By Ellen Farrell, MA, NCC, LPC, EEM-AP
Is it possible for one to feel calm even when it seems that the world is falling apart? Dealing with busy lives, day-to-day hassles, and often-complex schedules can cause anxiety! In addition, one may have personal issues that take up precious energy such as concerns about: a family member, friend, pet, personal health, love life, professional development or work-related stressors, spiritual issues, etc. We may be focusing energy on things that COULD happen (in the future), or stressing and depressing about things that have happened in the past. Imbalances may also be experienced due to improper diet, lack of sleep, or substance overuse. When loved ones are exposed to external conflicts, potentially dangerous situations, major transitions, losses, or other challenges, one may feel responsible to ‘fix’ their problems. Especially when global/environmental/political issues are layered on top of personal issues, one may feel overwhelmed, which can feel like the proverbial “straw” that broke the camel’s back. How can a person who is leading a chaotic feeling life, still find peace?
As the Tao Te Ching states, “… stay at the center of the circle, and let all things take their course.”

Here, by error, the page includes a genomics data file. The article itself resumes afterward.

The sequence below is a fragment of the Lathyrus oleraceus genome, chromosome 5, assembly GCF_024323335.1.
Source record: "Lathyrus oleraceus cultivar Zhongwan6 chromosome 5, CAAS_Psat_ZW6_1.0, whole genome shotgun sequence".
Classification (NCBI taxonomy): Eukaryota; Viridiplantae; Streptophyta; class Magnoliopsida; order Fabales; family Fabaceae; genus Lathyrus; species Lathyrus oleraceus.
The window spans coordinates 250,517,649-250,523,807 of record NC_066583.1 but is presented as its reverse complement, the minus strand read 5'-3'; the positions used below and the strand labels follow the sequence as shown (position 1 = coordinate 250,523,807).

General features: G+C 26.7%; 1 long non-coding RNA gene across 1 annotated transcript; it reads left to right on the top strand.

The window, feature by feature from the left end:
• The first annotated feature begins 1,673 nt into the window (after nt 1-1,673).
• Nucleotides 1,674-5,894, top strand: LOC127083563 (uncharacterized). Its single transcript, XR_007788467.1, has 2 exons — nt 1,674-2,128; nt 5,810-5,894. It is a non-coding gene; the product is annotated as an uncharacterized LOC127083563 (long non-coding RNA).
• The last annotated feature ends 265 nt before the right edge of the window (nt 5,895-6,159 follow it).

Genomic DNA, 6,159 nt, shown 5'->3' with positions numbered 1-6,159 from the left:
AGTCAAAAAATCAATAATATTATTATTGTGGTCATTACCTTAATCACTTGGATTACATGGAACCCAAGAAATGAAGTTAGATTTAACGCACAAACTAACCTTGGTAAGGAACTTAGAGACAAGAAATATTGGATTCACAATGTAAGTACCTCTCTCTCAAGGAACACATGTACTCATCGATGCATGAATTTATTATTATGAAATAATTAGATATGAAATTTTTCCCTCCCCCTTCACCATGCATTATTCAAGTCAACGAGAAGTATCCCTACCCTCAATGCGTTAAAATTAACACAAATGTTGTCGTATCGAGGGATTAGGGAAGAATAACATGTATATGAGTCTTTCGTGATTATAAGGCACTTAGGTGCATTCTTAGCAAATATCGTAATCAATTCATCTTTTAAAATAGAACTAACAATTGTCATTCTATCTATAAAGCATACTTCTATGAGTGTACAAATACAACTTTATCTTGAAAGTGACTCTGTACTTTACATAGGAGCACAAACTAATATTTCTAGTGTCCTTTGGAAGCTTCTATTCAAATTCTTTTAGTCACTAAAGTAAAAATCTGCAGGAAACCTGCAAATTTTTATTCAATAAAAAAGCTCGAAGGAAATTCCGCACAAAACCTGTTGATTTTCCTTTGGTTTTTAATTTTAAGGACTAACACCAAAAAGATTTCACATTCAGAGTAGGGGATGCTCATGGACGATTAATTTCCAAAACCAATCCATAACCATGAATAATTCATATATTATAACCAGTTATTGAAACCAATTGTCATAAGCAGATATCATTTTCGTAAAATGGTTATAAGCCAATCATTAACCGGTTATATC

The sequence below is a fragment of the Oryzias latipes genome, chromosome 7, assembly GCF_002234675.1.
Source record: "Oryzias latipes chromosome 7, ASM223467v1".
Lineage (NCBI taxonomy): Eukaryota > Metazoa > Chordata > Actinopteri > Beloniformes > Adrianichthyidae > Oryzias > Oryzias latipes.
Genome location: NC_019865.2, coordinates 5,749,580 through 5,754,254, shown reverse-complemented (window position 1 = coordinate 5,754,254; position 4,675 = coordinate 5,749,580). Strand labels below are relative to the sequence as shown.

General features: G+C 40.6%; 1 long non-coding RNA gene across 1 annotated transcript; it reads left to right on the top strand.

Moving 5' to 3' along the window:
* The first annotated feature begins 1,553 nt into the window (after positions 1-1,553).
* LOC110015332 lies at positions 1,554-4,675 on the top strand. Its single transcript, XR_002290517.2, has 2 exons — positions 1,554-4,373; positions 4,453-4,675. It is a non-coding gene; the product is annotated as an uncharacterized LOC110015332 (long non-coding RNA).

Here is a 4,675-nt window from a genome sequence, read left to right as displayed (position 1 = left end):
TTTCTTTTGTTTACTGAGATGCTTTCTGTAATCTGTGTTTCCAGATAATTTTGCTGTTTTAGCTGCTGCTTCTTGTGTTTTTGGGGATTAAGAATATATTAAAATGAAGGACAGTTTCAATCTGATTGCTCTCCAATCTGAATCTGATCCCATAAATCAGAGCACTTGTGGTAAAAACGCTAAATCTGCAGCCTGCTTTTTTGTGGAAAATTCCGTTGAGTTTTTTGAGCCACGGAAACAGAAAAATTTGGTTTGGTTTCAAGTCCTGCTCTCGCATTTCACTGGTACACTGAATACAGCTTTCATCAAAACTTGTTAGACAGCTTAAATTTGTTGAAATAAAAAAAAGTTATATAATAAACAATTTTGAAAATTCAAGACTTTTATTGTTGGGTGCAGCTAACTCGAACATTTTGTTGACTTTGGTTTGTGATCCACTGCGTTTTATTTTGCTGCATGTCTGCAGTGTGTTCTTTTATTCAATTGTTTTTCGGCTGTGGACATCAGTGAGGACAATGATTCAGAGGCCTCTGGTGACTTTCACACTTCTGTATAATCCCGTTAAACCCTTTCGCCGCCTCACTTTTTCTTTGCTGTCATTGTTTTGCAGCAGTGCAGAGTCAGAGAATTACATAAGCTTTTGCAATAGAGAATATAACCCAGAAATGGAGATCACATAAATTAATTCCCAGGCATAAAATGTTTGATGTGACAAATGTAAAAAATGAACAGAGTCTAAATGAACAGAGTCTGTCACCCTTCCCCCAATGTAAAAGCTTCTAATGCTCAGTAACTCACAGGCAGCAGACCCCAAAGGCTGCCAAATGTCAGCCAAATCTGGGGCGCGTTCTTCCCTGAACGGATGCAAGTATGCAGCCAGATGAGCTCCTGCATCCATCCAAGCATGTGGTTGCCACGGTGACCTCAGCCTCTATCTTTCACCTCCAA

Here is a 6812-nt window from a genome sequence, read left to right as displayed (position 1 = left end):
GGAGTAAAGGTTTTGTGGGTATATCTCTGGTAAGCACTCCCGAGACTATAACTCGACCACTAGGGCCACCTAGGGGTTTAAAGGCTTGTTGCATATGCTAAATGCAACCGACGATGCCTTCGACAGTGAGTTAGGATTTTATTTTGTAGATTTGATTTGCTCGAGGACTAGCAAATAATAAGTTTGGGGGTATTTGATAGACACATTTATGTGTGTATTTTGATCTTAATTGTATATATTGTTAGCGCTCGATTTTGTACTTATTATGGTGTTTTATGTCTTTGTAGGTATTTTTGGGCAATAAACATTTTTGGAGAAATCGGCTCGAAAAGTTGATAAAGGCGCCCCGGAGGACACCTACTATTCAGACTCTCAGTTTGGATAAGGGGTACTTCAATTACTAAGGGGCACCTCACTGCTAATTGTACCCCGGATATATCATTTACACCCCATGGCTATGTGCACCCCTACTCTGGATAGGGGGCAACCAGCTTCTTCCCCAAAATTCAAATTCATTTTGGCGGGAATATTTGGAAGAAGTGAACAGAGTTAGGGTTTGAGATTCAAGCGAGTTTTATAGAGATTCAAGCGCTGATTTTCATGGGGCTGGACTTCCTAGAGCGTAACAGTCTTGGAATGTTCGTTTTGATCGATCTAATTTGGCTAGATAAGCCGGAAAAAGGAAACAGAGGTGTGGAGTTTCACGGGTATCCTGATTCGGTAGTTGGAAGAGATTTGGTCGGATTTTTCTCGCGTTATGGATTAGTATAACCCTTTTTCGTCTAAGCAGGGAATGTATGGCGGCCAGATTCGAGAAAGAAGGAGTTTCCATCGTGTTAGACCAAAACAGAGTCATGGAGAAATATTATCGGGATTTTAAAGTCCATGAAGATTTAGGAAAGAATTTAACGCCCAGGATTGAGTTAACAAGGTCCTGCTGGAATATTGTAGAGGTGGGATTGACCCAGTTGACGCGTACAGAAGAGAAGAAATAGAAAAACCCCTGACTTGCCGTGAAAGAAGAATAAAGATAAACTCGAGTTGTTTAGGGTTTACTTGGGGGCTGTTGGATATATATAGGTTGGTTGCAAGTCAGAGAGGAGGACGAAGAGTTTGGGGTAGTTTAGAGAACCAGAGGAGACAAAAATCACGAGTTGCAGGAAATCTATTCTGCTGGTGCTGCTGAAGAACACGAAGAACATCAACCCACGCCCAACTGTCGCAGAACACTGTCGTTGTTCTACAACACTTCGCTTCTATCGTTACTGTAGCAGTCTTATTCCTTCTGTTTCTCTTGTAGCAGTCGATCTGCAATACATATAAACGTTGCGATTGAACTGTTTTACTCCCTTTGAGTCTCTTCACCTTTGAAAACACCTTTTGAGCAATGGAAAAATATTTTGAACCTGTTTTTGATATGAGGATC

Despite the fact that there may be many circumstances which are chaotic, and even despite the fact that these circumstances may at times feel overwhelming, people DO NOT need to identify with those problems.
Eckhart Tolle shares in his book, The Power of Now,
“Forget about your life situation for a while and pay attention to your life. … Focus your attention on the Now and tell me what problem you have at this moment.
… it is impossible to have a problem when your attention is fully in the Now – a situation that needs to be either dealt with or accepted – yes.
The mind unconsciously loves problems because they give you an identity of sorts. You become so overwhelmed by your life situation that you lose your sense of life, of Being.
Or you are carrying in your mind the insane burden of a hundred things that you will or may have to do in the future instead of focusing your attention on the one thing that you can do now. When you create a problem, you create pain.”
Choosing to live in the present moment can be the beginning of a new, healthier experience – and a richer and more meaningful life. Making fundamental choices, as recommended by author Robert Fritz, and outlined in his book, The Path of Least Resistance supports creating that in your life. These include the fundamental choices, to be:
healthy, free, true to yourself, and the predominant creator in your life –
all of these are to be made in alignment with the highest good.
Another insightful author, Don Miguel Ruiz, in his well-known book The Four Agreements encourages one to commit to four different choices which complement those proposed by Fritz. They are:
- always do your best,
- don’t take anything personally,
- don’t make assumptions, and
- be impeccable with your word.
To choose to live a more balanced life (and be able to access inner peace), be prepared to listen, to follow your intuition and to act on it. Begin by taking a nice slow breath –and decide what you want do NOW.
Originally printed in Personal Space, The SCAD Campus Chronicle, Vol. 3, No. 30, July 18 and 25, 2003